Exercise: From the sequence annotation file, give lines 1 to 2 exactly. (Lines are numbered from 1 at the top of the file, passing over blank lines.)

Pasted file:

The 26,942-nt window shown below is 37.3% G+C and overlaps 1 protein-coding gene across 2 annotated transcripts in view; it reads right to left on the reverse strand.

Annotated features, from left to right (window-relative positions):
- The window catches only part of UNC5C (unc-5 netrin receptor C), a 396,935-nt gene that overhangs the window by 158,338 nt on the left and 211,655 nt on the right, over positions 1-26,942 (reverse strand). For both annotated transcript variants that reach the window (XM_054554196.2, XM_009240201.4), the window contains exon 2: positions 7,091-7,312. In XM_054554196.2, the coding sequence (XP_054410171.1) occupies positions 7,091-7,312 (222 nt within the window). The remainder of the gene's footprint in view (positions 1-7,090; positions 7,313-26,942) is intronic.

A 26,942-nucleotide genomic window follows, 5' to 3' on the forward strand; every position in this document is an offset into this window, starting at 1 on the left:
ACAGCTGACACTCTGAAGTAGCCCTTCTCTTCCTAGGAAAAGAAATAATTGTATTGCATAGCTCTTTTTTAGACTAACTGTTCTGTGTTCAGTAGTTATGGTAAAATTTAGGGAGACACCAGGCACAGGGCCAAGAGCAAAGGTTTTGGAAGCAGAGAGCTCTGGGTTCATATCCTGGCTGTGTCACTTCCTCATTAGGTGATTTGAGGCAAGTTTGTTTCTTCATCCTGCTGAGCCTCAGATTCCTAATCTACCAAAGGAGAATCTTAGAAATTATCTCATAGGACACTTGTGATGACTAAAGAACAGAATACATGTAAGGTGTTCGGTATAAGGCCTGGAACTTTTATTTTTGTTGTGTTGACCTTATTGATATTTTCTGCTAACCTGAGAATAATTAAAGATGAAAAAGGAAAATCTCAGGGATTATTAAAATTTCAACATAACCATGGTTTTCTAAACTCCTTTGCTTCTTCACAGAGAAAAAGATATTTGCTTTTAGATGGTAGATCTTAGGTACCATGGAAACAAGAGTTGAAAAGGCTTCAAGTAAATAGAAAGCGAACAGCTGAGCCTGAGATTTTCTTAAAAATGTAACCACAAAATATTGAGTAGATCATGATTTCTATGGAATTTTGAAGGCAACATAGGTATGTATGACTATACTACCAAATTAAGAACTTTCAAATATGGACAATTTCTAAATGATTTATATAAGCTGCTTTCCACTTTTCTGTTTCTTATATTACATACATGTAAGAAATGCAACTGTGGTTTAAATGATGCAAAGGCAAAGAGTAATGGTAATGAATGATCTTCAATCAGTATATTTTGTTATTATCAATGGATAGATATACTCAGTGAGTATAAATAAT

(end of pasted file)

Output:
The 26,942-nt window shown below is 37.3% G+C and overlaps 1 protein-coding gene across 2 annotated transcripts in view; it reads right to left on the reverse strand.

Annotated features, from left to right (window-relative positions):